Re: BattleGoat Chief Not Enamored with Canadian Copyright ...

Your right. DRM does not cause piracy, just as a door lock does not cause robbery. But neither are a very effective measure to prevent those actions.

E. Zachary Knight
Oklahoma City Chapter of the ECA
http://www.theeca.com/chapters_oklahoma

Re: BattleGoat Chief Not Enamored with Canadian Copyright ...

I think your taking his comment a little to litteraly. I think he means it causes MORE people to pirate or "unlock" their products. I know plenty of people who refused to buy any Ubisoft games and would rather just download a fully patched/cracked ver of it off the internet. Those people WOULD of bought the game had it not included the DRM.

 

 

Re: BattleGoat Chief Not Enamored with Canadian Copyright ...

That I can't get behind.

I can understand them buying the game and then downloading the crack so that they don't have to deal with the DRM. I can understand them not buying or downloading the game. But I cannot support nor do I understand the act of not buying the game and pirating it.

E. Zachary Knight
Oklahoma City Chapter of the ECA
http://www.theeca.com/chapters_oklahoma

Re: BattleGoat Chief Not Enamored with Canadian Copyright ...

Yeah, and using digital locks apparently trumps all fair use rights.  Bullshit, the digital lock section is atrocious and needs to go.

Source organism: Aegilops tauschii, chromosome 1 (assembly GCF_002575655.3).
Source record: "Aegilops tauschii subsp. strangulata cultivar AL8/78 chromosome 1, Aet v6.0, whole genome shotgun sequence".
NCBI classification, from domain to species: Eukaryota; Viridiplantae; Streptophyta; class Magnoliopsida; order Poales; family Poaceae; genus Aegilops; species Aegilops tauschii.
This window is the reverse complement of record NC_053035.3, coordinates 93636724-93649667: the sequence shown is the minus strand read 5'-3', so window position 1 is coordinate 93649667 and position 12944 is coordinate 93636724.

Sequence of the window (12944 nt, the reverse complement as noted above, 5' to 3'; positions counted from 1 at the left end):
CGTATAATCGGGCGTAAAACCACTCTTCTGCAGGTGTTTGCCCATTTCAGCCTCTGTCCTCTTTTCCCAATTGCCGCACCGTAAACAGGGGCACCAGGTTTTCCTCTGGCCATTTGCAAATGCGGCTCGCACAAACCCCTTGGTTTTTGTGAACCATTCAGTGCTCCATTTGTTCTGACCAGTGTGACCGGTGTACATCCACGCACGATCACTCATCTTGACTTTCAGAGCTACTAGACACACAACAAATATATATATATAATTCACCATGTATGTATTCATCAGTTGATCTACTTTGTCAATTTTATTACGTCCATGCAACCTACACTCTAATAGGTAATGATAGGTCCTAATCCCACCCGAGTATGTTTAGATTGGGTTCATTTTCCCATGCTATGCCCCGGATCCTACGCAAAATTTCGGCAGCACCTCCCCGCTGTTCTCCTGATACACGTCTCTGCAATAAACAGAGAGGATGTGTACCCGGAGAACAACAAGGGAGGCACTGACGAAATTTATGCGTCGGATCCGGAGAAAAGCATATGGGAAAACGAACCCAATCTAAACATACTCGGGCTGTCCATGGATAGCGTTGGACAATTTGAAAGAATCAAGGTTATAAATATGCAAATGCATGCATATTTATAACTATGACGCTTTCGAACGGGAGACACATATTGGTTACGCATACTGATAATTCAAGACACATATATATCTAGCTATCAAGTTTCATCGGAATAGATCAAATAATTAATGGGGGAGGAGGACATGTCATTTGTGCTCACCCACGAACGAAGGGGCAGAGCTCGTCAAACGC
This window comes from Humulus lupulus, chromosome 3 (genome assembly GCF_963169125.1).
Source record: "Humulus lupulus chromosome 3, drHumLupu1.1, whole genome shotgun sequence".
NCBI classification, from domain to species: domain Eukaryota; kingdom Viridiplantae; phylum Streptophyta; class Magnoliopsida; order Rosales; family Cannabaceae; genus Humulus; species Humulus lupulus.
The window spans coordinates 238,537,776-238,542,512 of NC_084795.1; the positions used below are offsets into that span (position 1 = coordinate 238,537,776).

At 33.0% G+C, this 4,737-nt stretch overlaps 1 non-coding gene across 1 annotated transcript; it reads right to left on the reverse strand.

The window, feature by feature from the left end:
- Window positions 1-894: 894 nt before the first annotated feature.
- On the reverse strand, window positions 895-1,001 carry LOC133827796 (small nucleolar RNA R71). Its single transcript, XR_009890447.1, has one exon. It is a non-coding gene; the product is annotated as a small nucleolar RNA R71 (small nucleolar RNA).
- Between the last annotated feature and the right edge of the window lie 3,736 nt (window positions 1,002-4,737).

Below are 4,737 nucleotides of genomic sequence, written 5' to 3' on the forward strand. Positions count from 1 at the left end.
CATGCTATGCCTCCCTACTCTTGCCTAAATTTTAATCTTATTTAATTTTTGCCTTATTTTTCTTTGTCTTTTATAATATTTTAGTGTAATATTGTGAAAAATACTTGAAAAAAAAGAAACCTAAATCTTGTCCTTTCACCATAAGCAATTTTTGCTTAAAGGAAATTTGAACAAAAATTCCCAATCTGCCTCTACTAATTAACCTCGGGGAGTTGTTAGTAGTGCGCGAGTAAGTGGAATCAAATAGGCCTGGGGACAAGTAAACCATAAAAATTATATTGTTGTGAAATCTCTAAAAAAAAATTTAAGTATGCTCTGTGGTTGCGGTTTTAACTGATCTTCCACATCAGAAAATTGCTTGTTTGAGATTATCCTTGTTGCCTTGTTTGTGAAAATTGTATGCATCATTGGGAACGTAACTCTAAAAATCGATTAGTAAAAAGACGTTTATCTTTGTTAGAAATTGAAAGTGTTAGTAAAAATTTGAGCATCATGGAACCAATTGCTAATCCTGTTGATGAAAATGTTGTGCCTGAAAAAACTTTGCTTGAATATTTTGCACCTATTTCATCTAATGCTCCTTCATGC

Re: BattleGoat Chief Not Enamored with Canadian Copyright ...

Archiving is not theft. Neither is wanting to enjoy your purchased media when the keyserver goes down.

 
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Matthew Wilsonhttp://www.giantbomb.com/articles/jeff-gerstmann-heads-to-new-york-takes-questions/1100-4900/ He talks about the future games press and the games industry. It is worth your time even though it is a bit long, and stay for the QA. There are some good QA04/17/2014 - 5:28pm
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Andrew EisenOkay, again, please, please, PLEASE get in a habit of linking to whatever you're talking about.04/17/2014 - 4:05pm
MaskedPixelanteAnother round of Night Dive teasing and promising turns out to be stupid edutainment games. Thanks for wasting all our time, guys. See you never.04/17/2014 - 3:44pm
Matthew WilsonAgain the consequences were not only foreseeable, but very likely. anyone who understood supply demand curvs knew that was going to happen. SF has been a econ/trade hub for the last hundred years.04/17/2014 - 2:45pm
Andrew EisenMixedPixelante - Would you like to expand on that?04/17/2014 - 2:43pm
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PHX Corphttp://www.msnbc.com/ronan-farrow/watch/video-games-continue-to-break-the-mold-229561923638 Ronan Farrow Daily on Video games breaking the mold04/17/2014 - 2:13pm
NeenekoAh yes, because by building something nice they were just asking for people to come push them out. Consequences are protested all the time when other people are implementing them.04/17/2014 - 2:06pm
Matthew Wilsonok than they should not protest when the consequences of that choice occur.04/17/2014 - 1:06pm
NeenekoIf people want tall buildings, plenty of other cities with them. Part of freedom and markets is communities deciding what they do and do not want built in their collective space.04/17/2014 - 12:55pm